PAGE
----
As we explained in our earlier post, in a decision that could influence how policyholders and insurers around the world address business-interruption coverage for COVID-19 losses, the London High Court recently handed down its much-anticipated judgment in the Financial Conduct Authority’s “Test Case,” The Financial Conduct Authority (FCA) v. Arch et al.  Because the judgment provided that coverage was available for COVID-19 business-interruption losses under most of the policy wordings at issue, it was highly anticipated that the insurance companies at issue would challenge the judgment in a fast-tracked “leapfrog” appeal to the Supreme Court of the U.K., expected to be heard by the end of the year.  Yesterday, however, six of the insurance companies subject to the judgment decided not to pursue an appeal in connection with some of the policies, and one of the insurers stated that it would instead begin to make payments where appropriate.

Continue Reading Insurance Companies Drop Appeal Against the London High Court’s Ruling in the FCA’s “Test-Case”

On October 6, 2020, U.S. District Judge Thomas Thrash Jr. issued Georgia’s first COVID-19 business interruption insurance decision, finding Governor Brian Kemp’s State of Emergency Executive Order did not cause “physical loss of” the policyholders’ closed dining rooms. Henry’s Louisiana Grill, Inc. et al. v. Allied Ins. Co. of Am., No. 1:20-cv-2939-TWT (N.D. Ga. Oct. 6, 2020). The decision takes an unusually narrow view of the phrase “loss of,” as it is used in the policy and, consequently, reaches a conclusion that is inconsistent with how other courts have analyzed the phrase.

Continue Reading Georgia Court Says “Au Revoir” to Henry’s Louisiana Grill’s COVID-19 Business Interruption Claim

In another win for policyholders, the United States District Court for the Middle District of Florida on September 24, 2020 denied Sentinel Insurance Company’s motion to dismiss the policyholder doctor office’s claim for COVID-19 related business interruption coverage.  Urogynecology Specialist of Florida LLC v. Sentinel  Insurance Company Ltd., Case No.: 6:20-cv-1174-Orl-22EJK (M.D. Fla. Sept. 25, 2020). The court engaged in a true analysis of the policy’s virus exclusion language, finding that the insurer had not met its burden of showing that its proposed reading of the exclusionary language is the only reasonable interpretation.

Continue Reading Florida Court Upholds Coverage for Doctor Office’s COVID-19 Insurance

As we reported in a prior blog, on August 14, the Judicial Panel on Multidistrict Litigation rejected plaintiffs’ request for a consolidation of all COVID-19 insurance coverage federal litigation, agreeing to consider mini-MDLs as respects five specific insurers, which accounted for roughly one-third of the federal cases. On October 2, the Panel rejected the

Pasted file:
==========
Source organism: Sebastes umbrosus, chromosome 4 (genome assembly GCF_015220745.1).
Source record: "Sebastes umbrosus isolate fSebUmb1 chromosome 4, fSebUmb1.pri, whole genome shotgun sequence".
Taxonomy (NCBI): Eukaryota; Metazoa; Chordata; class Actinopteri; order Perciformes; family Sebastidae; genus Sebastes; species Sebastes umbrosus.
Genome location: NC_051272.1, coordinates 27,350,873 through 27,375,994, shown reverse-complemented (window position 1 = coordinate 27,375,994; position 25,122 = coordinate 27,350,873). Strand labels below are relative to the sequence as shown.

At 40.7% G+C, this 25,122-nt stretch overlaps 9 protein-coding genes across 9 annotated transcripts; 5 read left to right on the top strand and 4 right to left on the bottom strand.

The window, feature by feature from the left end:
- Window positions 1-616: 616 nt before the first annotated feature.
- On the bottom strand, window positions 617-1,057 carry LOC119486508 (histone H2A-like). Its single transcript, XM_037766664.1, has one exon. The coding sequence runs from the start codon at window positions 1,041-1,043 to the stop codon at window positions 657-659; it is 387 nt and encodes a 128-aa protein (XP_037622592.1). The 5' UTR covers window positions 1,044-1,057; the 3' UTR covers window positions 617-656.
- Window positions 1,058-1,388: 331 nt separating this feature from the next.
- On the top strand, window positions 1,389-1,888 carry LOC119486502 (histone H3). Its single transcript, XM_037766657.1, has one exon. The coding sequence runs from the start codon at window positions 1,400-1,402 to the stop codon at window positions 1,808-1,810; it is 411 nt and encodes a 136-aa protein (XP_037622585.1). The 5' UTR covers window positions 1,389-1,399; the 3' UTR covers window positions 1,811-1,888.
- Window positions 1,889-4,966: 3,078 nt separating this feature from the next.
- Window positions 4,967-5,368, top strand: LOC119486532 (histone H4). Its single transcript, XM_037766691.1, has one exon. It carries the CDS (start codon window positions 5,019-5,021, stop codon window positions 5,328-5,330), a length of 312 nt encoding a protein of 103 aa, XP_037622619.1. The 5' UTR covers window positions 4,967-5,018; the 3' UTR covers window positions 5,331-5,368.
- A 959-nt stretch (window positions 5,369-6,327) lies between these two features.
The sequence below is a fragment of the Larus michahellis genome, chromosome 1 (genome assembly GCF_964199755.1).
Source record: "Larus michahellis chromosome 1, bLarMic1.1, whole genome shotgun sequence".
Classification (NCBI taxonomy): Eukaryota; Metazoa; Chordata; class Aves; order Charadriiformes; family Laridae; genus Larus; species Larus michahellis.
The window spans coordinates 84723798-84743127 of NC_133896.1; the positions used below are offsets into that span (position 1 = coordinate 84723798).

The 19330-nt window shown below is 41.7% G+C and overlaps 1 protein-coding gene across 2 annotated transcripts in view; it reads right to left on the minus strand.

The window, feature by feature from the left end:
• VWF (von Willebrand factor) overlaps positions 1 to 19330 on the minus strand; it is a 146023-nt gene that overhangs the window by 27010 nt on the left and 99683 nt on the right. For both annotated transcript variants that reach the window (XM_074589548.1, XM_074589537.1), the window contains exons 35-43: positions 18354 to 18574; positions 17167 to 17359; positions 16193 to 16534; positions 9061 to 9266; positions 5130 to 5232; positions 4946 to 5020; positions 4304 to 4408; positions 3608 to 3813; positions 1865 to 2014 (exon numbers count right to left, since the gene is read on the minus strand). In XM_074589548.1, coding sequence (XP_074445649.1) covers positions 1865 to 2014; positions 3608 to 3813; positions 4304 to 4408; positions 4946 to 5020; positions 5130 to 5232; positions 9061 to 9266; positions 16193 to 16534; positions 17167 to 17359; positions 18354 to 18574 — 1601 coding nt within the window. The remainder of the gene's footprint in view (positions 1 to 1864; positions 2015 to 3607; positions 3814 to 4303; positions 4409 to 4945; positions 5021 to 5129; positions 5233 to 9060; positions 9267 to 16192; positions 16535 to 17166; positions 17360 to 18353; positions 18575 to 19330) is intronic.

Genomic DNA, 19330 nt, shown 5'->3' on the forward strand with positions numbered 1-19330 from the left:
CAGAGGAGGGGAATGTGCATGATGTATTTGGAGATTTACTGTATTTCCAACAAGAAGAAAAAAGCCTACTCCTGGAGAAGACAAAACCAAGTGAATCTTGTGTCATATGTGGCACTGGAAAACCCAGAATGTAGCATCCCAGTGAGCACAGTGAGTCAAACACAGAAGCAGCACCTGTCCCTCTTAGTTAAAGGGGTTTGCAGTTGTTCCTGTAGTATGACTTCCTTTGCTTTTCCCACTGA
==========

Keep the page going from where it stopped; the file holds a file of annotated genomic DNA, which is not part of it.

A Pennsylvania trial court denied an insurer’s early attempt to lunge out of coverage for COVID-19 business interruption losses suffered by a fitness center, stating it would be premature for the court to resolve factual determinations the insurer raised in its demurrer. Ridley Park Fitness, LLC v. Philadelphia Indemnity Insurance Co., No. 200501093 (Pa. Ct. Com. Pl. Aug. 13, 2020).

Continue Reading Policyholders Pump Out Another COVID-19 Litigation Victory

In a decision that will influence how policyholders and insurers around the world address business-interruption coverage for COVID-19 losses, the English High Court recently handed down its much-anticipated judgment in the “Test Case,” The Financial Conduct Authority (FCA) v. Arch et al. The High Court’s comprehensive analysis will likely serve as an additional tool in policyholders’ arsenal in the ongoing battles over COVID-19 coverage.

Continue Reading English High Court Finds That Business-Interruption Insurance Can Cover COVID-19 Losses

On September 29, 2020, The National Law Review published an article by Scott DeVries, Lorie Masters, and Michael Huggins concerning setting the correct prism for construing policy language, which can be outcome-determinative in COVID-19 business interruption cases.  A key takeaway from the article is that a court’s adherence to traditional principles of insurance

Earlier this year, lawyers for plaintiffs applied to the MDL Panel for consolidation of all COVID-19 business interruption cases in federal courts throughout the country.  On August 12, the Panel rejected plaintiffs’ requests for a single consolidation but requested briefing on the possibility of mini-MDLS as respects five of the insurers that accounted for approximately one third of these cases: Lloyds (26 actions), Cincinnati (70 actions), Hartford (130 actions), Society Insurance (24 actions) and Travelers (45 actions).  On Thursday, September 24, the Panel held a nearly three-hour hearing.

Continue Reading MDL Panel Considers Mini-MDLs For COVID-19 Insurance Cases

A New Jersey trial court recently denied an insurer’s motion to dismiss a COVID-19 business interruption suit brought by a group of optometry practices finding unsettled questions under New Jersey law about whether loss of a property’s functional use can constitute “direct physical loss” under a property policy. Optical Services USA/JC1 v. Franklin Mutual Ins. Co., No. BER-L-3681-20 (N.J. Super. Ct. Bergen Cty. Aug. 13, 2020) (transcript). Based on this finding, the court determined that the optometrists were entitled to issue-oriented discovery and to amend their complaint accordingly.

Continue Reading Policyholders Eye Another Victory in Covid-19 Insurance Litigation